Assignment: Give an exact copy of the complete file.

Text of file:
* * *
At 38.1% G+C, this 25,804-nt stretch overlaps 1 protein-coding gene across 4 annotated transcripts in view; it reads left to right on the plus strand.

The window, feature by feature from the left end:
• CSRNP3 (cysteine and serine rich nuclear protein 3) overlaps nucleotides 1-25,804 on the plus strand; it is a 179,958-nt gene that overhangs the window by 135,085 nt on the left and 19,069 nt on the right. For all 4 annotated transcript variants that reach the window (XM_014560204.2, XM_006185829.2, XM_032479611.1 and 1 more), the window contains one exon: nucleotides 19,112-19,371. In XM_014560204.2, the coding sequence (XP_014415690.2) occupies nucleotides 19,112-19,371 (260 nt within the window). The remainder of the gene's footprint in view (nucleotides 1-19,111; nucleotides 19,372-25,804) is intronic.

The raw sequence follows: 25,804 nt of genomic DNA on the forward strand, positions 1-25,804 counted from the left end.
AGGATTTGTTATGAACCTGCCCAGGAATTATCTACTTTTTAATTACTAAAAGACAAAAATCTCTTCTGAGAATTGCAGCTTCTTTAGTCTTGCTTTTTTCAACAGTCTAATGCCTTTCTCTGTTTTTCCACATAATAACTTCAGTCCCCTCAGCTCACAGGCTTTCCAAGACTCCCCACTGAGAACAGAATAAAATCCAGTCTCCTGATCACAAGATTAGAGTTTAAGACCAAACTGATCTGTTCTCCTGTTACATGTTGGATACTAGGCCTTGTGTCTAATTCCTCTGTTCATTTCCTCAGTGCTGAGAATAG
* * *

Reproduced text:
At 38.1% G+C, this 25,804-nt stretch overlaps 1 protein-coding gene across 4 annotated transcripts in view; it reads left to right on the plus strand.

The window, feature by feature from the left end:
• CSRNP3 (cysteine and serine rich nuclear protein 3) overlaps nucleotides 1-25,804 on the plus strand; it is a 179,958-nt gene that overhangs the window by 135,085 nt on the left and 19,069 nt on the right. For all 4 annotated transcript variants that reach the window (XM_014560204.2, XM_006185829.2, XM_032479611.1 and 1 more), the window contains one exon: nucleotides 19,112-19,371. In XM_014560204.2, the coding sequence (XP_014415690.2) occupies nucleotides 19,112-19,371 (260 nt within the window). The remainder of the gene's footprint in view (nucleotides 1-19,111; nucleotides 19,372-25,804) is intronic.

The raw sequence follows: 25,804 nt of genomic DNA on the forward strand, positions 1-25,804 counted from the left end.
AGGATTTGTTATGAACCTGCCCAGGAATTATCTACTTTTTAATTACTAAAAGACAAAAATCTCTTCTGAGAATTGCAGCTTCTTTAGTCTTGCTTTTTTCAACAGTCTAATGCCTTTCTCTGTTTTTCCACATAATAACTTCAGTCCCCTCAGCTCACAGGCTTTCCAAGACTCCCCACTGAGAACAGAATAAAATCCAGTCTCCTGATCACAAGATTAGAGTTTAAGACCAAACTGATCTGTTCTCCTGTTACATGTTGGATACTAGGCCTTGTGTCTAATTCCTCTGTTCATTTCCTCAGTGCTGAGAATAG